• Given how they once had an empire that extended as far as New Zealand (is it anywhere near their antipode?), don't be surprised that they went after Iceland. They had to be driven out of most of these countries. What's impressive is that Iceland managed to take a hostile stance against a leading member of NATO, threaten to leave NATO if they didn't keep the Brits from encroaching, and ultimately forced the Brits out of there.

        • So, despite the cuntbrain above bragging about how fucking hard they are, they basically won by crying to the Yanks?

          • I saw it as successfully blackmailing the Yanks. "If you don't stop the Brits from fishing in our waters, we will leave NATO and join the Warsaw Pact". A Soviet outpost in the midst of the North Atlantic which could have missiles strategically targeting the US, Canada, UK and Norway was probably enough to 'encourage' the Yanks to take the side of Reykjavik in this dispute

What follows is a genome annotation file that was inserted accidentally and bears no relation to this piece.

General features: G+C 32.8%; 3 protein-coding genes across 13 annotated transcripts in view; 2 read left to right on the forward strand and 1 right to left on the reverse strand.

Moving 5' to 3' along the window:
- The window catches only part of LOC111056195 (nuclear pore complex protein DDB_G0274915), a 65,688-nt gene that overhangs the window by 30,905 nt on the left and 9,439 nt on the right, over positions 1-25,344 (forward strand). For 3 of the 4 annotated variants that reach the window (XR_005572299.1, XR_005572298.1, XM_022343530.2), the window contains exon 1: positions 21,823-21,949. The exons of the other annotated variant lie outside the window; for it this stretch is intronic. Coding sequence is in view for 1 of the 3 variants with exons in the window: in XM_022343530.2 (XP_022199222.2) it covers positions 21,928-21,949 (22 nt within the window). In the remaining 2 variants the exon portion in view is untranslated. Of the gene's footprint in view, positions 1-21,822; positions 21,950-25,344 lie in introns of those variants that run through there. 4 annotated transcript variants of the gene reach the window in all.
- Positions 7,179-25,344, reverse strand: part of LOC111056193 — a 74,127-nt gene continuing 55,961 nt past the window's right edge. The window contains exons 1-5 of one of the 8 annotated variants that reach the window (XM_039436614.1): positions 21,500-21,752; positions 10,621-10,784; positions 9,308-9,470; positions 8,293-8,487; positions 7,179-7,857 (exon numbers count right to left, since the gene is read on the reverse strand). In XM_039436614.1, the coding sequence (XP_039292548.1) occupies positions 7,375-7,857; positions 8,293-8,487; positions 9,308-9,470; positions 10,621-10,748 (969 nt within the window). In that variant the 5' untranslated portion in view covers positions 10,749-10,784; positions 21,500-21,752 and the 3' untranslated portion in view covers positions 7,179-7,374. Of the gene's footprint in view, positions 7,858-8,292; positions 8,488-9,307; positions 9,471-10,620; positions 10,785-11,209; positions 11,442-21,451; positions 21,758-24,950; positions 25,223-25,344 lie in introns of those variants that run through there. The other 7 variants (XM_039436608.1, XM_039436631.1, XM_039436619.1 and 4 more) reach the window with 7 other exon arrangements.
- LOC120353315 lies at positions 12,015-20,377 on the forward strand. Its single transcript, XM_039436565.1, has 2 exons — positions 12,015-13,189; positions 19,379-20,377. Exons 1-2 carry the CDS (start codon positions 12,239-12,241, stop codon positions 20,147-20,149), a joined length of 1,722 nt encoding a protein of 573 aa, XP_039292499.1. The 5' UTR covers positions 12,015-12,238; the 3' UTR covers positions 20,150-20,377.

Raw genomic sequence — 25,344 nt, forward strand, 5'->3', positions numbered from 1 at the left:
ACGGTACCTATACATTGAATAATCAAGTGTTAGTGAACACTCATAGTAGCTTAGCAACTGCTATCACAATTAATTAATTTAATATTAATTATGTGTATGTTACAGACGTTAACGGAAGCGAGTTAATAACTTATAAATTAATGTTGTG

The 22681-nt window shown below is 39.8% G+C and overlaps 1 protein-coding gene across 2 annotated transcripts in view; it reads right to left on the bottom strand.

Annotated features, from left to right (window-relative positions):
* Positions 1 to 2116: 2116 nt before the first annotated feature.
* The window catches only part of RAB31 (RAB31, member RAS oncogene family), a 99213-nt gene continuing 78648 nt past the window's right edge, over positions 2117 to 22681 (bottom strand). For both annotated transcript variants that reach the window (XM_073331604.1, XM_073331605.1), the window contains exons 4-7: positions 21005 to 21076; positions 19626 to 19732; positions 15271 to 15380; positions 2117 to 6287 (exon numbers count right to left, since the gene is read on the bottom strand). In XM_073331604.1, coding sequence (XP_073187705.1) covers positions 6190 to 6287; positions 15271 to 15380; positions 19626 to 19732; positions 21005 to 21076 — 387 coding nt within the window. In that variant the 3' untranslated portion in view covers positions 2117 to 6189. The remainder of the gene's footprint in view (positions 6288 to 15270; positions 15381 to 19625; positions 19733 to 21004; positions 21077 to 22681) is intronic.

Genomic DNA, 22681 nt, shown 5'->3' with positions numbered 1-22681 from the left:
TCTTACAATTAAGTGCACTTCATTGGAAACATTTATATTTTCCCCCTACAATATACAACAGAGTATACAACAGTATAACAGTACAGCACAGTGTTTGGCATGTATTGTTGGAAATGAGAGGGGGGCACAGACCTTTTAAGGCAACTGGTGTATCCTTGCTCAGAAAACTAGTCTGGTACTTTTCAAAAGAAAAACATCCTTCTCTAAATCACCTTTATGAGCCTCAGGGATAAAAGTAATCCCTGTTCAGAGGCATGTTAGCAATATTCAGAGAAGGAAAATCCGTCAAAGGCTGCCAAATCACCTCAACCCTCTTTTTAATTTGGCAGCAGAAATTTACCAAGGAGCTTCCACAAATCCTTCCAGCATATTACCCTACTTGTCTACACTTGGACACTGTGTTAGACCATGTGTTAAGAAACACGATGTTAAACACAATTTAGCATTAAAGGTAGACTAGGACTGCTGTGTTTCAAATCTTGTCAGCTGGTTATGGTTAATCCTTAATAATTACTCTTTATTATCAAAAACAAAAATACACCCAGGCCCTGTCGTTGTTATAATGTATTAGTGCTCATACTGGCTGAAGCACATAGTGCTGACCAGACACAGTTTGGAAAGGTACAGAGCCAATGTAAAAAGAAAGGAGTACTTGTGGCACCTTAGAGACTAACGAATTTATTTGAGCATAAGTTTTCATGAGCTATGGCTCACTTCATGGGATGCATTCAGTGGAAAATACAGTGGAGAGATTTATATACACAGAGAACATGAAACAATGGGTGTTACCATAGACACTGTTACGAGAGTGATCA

• Fine we stick to our own fish stocks which we have for decades. You want to trade in the EU stick to *OUR* rules over trademarks. Simples really.

      • And you should learn the difference between trawlers and naval vessels. Firing on civilians in international waters during the Cod Wars [] did not make Iceland any friends in the UK.
  • The last time I was in Reykjavic, there was a garden store called "Alaska".
  • by julian67 ( 1022593 ) on Friday November 25, 2016 @08:10PM (#53362227)

    The oddest thing about Iceland (the frozen goods supermarket) is that, despite it being several hundred years younger than Iceland (the nation), you only have to briefly rummage around in the bottom of one of their freezers to discover goods which pre-date by hundreds of years the LandnÃmabÃk (the settlement of Iceland begun in 874 AD).

    And they taste yummy!

  • ...they should also sue Iceland foods for defamation of character. People probably believe that the god-like substances they sell are made in Iceland - a slur on Icelandic cuisine and production ;)
  • I used to love Dorman's Iceland cheese. They had some pretty good Baby Swiss also.

A committee takes root and grows, it flowers, wilts and dies, scattering the seed from which other committees will bloom. -- Parkinson